Air cargo could save billions of dollars of costs by automating
01 / 06 / 2018
The air cargo industry could save billions of dollars in costs if it automated transactions between various players in the supply chain, according to one speaker at the Air Cargo China event.
During a panel discussion on the future of air cargo, Lufthansa Cargo chief commercial officer Alexis von Hoenbroech said he believed around 70% of transactions could be automated using robotics or artificial intelligence.
He gave the example of a shipper emailing a group of forwarders asking for a price on a particular route, each of the forwarders then emailing all their airline partners for a quote and then reviewing the various prices before sending them back to the shipper who would then review the various offers from the forwarders before making a decision.
He said that there were existing systems that could review the emails, recognise whether any necessary information is missing, request that information and then automatically generate a quote.
He said: “In my opinion 70% of the quotes we give out today are available for such robotics and artificial intelligence and I think that if we could get that then we could save a huge amount of manual work and this could cut $1bn-2bn from the air cargo supply chain just by optimising this type of transaction, so there is huge potential.”
However, he said this did not mean that all humans would be replaced by automated systems.
“I think we have many simple transactions but others can become very complex when it comes to things like dangerous goods and these type of transactions will stay manual over the long term.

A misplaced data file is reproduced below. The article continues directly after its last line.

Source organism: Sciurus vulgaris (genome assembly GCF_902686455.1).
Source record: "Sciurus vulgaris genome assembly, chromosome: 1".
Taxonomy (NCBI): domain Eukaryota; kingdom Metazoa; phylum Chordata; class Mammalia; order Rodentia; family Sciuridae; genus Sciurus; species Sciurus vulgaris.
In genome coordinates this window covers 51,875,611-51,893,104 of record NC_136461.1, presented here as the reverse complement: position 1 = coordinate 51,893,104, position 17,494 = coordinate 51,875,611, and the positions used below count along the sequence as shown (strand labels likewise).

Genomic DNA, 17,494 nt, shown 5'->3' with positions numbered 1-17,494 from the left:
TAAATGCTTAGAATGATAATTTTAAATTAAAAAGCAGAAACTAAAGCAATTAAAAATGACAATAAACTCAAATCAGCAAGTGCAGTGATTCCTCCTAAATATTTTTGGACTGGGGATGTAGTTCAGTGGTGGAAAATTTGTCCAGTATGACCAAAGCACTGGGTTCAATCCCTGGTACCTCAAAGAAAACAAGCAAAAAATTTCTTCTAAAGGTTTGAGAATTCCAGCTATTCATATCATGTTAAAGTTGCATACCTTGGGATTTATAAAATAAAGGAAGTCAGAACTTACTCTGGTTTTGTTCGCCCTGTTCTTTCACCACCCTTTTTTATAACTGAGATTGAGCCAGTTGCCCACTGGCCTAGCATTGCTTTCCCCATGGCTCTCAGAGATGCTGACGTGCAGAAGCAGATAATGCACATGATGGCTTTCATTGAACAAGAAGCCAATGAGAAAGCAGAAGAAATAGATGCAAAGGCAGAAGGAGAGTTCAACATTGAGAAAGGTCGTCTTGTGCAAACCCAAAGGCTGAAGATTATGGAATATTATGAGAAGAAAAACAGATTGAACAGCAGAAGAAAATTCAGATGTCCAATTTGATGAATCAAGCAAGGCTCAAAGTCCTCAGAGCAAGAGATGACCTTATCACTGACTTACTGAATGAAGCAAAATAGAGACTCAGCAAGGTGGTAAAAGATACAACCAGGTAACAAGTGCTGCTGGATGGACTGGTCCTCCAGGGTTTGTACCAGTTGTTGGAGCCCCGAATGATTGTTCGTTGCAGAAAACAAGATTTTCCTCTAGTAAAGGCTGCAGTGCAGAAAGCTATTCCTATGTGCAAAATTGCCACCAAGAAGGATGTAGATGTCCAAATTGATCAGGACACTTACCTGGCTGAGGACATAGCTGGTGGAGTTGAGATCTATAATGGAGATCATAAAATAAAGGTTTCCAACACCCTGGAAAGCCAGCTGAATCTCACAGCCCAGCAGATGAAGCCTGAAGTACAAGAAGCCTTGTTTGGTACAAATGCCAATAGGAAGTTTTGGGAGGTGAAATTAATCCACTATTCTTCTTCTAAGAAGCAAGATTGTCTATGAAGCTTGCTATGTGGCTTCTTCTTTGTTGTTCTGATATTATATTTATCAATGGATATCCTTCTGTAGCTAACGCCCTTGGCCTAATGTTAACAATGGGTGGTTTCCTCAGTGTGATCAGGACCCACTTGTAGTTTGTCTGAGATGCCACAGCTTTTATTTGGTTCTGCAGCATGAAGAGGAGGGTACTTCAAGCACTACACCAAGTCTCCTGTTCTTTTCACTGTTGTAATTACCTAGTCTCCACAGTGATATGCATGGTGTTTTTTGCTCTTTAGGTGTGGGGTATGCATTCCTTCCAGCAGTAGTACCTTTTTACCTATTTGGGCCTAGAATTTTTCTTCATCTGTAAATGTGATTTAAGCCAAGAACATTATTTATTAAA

“I am also convinced that even in 20 or 30 years when robotics and artificial intelligence are hopefully implemented in our industry, we will still have humans that take care of all the complex stuff. This is a people business and it will stay a people business.”
Von Hoenbroech, who later this year will leave his role at Lufthansa Cargo to take up the chief executive role at Austrian Airlines, also chided the industry for its “embarrassing” and “very slow” take up of technological change, highlighting the progress of electronic air waybills (e-AWB), although he said there were plenty of good ideas as well.
He urged the industry to increase its use of e-AWBs as a first step to further digitisation of air cargo that would yield real benefits and efficiencies for the industry.
Turkish Cargo chief cargo officer Turhan Özen said that the slow adoption of technological change in the industry was partly down to its fragmented nature, with forwarders, handlers, airports, customs, ground handlers, carriers, shippers, trucking companies all involved in a single transport at both ends of the supply chain.
He would like to see the various parties digitally connect to each other to create a virtual integration of supply chain partners through the Internet of Things and other digital services.
Both Özen and von Hoenbroech agreed that the development of digital portals did not mean the end of freight forwarders because of the added value they bring to the supply chain and their ability to consolidate cargo, although new digital forwarders would take some market share from legacy companies, they said.
ECS chief executive Adrien Thominet added that the younger generation joining the industry could help drive change.
“When we show the ‘i-generation’, who were born in the 2000s, our customer service and tell them they will receive and email from a forwarder, or ten forwarders, for the same quote, they question why it is not automated.
"They are surprised that they will need to answer the email. We look like dinosaurs in front of them. They are pushing us to re-think and change our mindset."
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